‘The Gilded Age’ brings the ‘Downton Abbey’ touch to old New York (review)

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In his new HBO series, “The Gilded Age,” Julian Fellowes essentially moves “Downton Abbey” across the pond. Which, as it turns out, isn’t a bad thing at all. Fellowes, the creator and writer of “Downton Abbey,” has turned the clock back to 1882 for “The Gilded Age,” and placed the story in New York City. But the new series shares with its British cousin Fellowes’ love of upstairs-downstairs characters, splendid households, sumptuous costumes, crisply witty dialogue, and abundantly soapy plotlines.

How to watch: “The Gilded Age” premieres at 9 p.m. Monday, Jan. 24 on HBO. No cable? You can stream the series on HBO Max

“The Gilded Age” begins as Marian Brook (Louisa Jacobson) learns that her late father has left her penniless, which means Marian must depart her rural Pennsylvania home and go to New York City to live with her aunt Agnes van Rhijn (Christine Baranski), a wealthy widow, and Agnes’ sister, Ada Brook (Cynthia Nixon).

After being robbed at the train station, Marian is saved by the kindness of Peggy Scott (Denée Benton), who lends Marian money for her train fare. This means Marian now rides in the segregated section of the train, since Peggy is Black.

"The Gilded Age"

Louisa Jacobson as Marian Brook and Denée Benton as Peggy Scott in “The Gilded Age.” (Photo: Alison Cohen Rosa/HBO)

Fellowes wastes no time setting up the central theme of “The Gilded Age,” which is the conflict between the old money snobbishness represented by Agnes, and the new money upstart ambitions of Bertha Russell (Carrie Coon).

Bertha and her fabulously wealthy railroad mogul husband, George (Morgan Spector), have built a jaw-droppingly ostentatious mansion across from the van Rhijn residence.

This development isn’t met with enthusiasm by Agnes, to put it mildly. “I am struggling,” as she says, “trying to hold back the tide of vulgarians that threaten to engulf me.”

Fellowes, who created and wrote “The Gilded Age,” seems to be freshening up the “Downton Abbey” playbook in the nine-episode HBO series. It isn’t hard, for example, to see Agnes’ tart-tongued defense of the old guard as an Americanized version of Maggie Smith’s Dowager Countess in “Downton Abbey.”

Cynthia Nixon and Christine Baranski in the new HBO period series, The Gilded Age

Cynthia Nixon and Christine Baranski in the new HBO period series, “The Gilded Age.” (Photo: HBO)

As with the British series, “The Gilded Age” offers a sprawling cast of characters, including the wealthy elite, their social circle, and the downstairs staff, who have their own backstories and ambitions.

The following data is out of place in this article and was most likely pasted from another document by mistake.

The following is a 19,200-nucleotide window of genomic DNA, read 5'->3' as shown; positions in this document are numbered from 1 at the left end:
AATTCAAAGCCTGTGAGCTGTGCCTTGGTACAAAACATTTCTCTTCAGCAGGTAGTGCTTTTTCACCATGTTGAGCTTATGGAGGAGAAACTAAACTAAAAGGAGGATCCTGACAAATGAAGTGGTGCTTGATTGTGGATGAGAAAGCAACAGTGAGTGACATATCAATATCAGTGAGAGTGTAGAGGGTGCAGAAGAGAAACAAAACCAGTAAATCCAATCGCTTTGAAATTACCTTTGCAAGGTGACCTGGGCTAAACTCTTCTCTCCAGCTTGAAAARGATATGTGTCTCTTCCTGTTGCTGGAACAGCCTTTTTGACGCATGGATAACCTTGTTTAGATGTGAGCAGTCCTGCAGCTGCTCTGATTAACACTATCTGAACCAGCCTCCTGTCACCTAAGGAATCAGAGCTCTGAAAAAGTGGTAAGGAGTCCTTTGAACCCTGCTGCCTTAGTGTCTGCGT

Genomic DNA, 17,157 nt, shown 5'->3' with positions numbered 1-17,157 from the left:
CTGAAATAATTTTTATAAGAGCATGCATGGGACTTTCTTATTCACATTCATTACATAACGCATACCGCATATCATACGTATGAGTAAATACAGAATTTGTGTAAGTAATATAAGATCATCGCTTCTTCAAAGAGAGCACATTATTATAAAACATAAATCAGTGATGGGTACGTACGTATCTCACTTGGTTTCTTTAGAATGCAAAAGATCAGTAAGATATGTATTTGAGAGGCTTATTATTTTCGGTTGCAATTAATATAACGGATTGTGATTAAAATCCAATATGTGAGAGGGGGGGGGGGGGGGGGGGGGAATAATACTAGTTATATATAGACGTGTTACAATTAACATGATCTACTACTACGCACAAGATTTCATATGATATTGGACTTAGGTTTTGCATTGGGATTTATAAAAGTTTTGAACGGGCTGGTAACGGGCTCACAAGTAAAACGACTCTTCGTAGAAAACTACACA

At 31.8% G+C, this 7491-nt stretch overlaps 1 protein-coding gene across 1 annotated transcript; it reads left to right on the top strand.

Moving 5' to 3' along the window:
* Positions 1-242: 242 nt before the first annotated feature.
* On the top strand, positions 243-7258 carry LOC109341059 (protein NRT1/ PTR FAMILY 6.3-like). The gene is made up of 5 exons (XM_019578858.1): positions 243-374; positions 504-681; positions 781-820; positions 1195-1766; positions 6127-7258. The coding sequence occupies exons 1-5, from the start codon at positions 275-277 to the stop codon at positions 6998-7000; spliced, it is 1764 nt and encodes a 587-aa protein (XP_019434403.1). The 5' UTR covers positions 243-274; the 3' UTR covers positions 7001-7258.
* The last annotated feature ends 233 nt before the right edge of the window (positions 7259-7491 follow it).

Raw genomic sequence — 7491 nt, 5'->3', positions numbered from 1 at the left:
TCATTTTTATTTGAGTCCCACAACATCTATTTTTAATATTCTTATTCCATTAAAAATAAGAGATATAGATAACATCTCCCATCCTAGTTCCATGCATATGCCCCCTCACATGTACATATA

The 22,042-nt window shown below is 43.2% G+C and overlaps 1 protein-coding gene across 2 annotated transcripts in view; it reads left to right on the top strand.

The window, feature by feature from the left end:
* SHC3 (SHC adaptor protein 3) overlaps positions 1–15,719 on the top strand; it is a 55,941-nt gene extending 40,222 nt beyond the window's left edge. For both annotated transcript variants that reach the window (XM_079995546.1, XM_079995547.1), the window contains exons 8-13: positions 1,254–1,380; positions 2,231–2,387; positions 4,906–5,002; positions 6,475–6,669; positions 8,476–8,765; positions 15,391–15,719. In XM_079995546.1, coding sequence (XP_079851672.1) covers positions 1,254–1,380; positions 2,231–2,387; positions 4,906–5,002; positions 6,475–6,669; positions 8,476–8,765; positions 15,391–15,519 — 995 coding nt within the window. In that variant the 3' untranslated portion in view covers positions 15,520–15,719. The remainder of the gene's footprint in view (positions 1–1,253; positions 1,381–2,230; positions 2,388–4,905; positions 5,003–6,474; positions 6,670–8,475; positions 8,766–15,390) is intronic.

Based on the first five episodes available to preview, the valets, butlers, cooks, maids and housekeepers who work in the van Rhijn and Russell homes are still a bit of a blur, though hints are dropped that some of them are keeping secrets, which no doubt will be revealed at a later point.

Perhaps in an effort to address criticism that “Downton Abbey” overlooked issues of class and race discrimination, “The Gilded Age” pays close attention to Peggy Scott, her family, and her goal of becoming a professional writer.

"The Gilded Age"

Audra McDonald as Dorothy Scott in “The Gilded Age.” (Photo: Alison Rosa/HBO)

Initially, at least, Fellowes seems to be engaging in his trademark convenient plotting, as the snooty Agnes abruptly decides to engage Peggy as her secretary. But later episodes do a more nuanced job of filling in Peggy’s story, as we meet her parents (played by Audra McDonald and John Douglas Thompson), and witness an example of Marian’s condescending, mistaken assumptions about the family’s economic situation.

While it lacks the emotional power of Martin Scorsese’s exquisite movie version of Edith Wharton’s “The Age of Innocence” — which chronicles how the era’s rigid social structures could destroy lives – “The Gilded Age” instead succeeds because of Fellowes’ gift for humor, his generosity toward even despicable characters, and an embarrassment of riches in the acting department.

What a cast! Baranski is splendidly dry and witty as Agnes. Nixon is delicate and surprisingly complex as Ada, the so-called “spinster” aunt. Jacobson’s Marian is intelligent and watchful, as she decides how much to defer to Agnes’ old money rituals, and how far to venture on her own. Coon is a delight as the shrewd, driven, nouveau riche Bertha. Spector makes us believe that John is cutthroat when it comes to business, but utterly devoted to his wife. Benton makes Peggy multi-dimensional, both brave and sensitive.

And those are just the lead characters. The rest of the cast is packed with talent, including McDonald, Thompson, Donna Murphy as the social sovereign Mrs. Astor, Kelli O’ Hara and Katie Finneran as old money matriarchs, Debra Monk and Michael Cerveris as downstairs staff, Nathan Lane as Mrs. Astor’s social “gatekeeper,” and talented younger people – including Taissa Farmiga, Harry Richardson, Blake Ritson, and Thomas Cocquerel — as daughters, sons, and would-be suitors.

“The Gilded Age” may not offer penetrating insights into the late 19th century, or the vast gulf between tycoons building extravagant empires and the poverty of those at the bottom of the economic ladder. Fellowes and his collaborators instead seem focused on maintaining a light, satiric touch. It may not be illuminating, but “The Gilded Age” is undeniably entertaining.

— Kristi Turnquist

kturnquist@oregonian.com 503-221-8227 @Kristiturnquist





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